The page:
R.I.P. composer Elliott Carter

R.I.P. composer Elliott Carter

The composer Elliott Carter, one of the most important figures in contemporary classical music, died Monday at the age of 103. A protégé of Charles Ives who was profoundly affected as a teenager by attending the New York premiere Stravinsky’s Rite Of Spring, Carter began composing his own works in a neoclassical style, ranging from the ballet Pocahontas to creating incidental music for Orson Welles’ Mercury Theater. He later said he felt constrained while working in his 1930s period, unsure whether it was right to challenge audiences with the more forbidding, avant-garde music he longed to do while the nation was still struggling in the wake of the Great Depression. 

In 1950, Carter was awarded a Guggenheim Fellowship that, along with a grant from the National Institute of Arts and Letters, enabled the lifelong New Yorker to spend a year focusing on his work in the relative seclusion of the Arizona desert. There he was able to finally “give form to a number of novel ideas I had had over the previous years” and push “into an unexplored musical realm.” The result was his First String Quartet and a method Carter called “metrical modulation,” which sought to create an exciting, dissonant tension between the instruments, each of which seemed to have its own private agenda, auguring a new, atonal style in his work. He received Pulitzer Prizes for both his Second String Quartet (1959) and Third String Quartet (1973).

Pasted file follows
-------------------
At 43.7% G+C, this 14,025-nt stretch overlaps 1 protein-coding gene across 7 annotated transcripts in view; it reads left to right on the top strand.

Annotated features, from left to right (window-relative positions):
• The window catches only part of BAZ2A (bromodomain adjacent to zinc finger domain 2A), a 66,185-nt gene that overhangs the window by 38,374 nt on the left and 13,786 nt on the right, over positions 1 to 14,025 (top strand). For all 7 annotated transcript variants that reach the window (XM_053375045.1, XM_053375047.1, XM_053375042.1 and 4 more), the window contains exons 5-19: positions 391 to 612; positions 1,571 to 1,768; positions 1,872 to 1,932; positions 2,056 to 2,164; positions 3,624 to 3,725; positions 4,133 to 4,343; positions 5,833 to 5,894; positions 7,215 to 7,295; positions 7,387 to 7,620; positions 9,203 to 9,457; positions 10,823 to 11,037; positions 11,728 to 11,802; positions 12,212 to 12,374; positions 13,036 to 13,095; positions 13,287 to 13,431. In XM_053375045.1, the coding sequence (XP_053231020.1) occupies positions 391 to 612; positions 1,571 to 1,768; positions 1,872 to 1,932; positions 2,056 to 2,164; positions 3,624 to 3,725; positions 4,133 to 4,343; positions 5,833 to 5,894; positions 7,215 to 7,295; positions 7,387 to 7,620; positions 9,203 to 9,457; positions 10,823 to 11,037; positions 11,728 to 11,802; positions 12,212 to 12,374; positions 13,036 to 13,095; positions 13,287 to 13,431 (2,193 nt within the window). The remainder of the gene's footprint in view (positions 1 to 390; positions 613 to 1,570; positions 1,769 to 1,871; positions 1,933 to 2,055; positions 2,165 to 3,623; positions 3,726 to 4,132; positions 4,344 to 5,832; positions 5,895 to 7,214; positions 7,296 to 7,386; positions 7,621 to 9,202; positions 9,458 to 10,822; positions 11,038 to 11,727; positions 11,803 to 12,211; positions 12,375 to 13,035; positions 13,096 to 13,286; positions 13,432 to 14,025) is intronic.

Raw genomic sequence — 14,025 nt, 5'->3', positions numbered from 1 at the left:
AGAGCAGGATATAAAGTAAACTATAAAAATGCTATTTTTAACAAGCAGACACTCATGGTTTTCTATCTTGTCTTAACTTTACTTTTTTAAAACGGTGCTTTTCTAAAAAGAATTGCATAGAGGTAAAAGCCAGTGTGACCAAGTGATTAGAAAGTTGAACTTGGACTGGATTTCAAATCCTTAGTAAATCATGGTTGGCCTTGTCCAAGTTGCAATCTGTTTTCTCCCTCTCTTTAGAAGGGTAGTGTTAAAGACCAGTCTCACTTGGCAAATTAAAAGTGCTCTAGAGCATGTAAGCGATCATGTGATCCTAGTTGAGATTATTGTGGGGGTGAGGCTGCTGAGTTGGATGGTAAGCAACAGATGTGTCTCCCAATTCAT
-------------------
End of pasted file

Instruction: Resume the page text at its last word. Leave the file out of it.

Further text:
Far from resting on his laurels, Carter only became more prolific as he grew older, and was still turning out eagerly awaited new work after he turned the corner on his hundredth year—an occasion honored by the performance of a new work, Interventions For Piano And Orchestra, at Carnegie Hall. Just this past month, his Dialogues II for piano and chamber orchestra premiered in Milan. And even when confined to a wheelchair, Carter was a frequent attendee of performances of his works, which gave him the chance to express mixed feelings about his success. “I’m not used to being appreciated,” he told one audience. “So when I am, I think I’ve made a mistake.”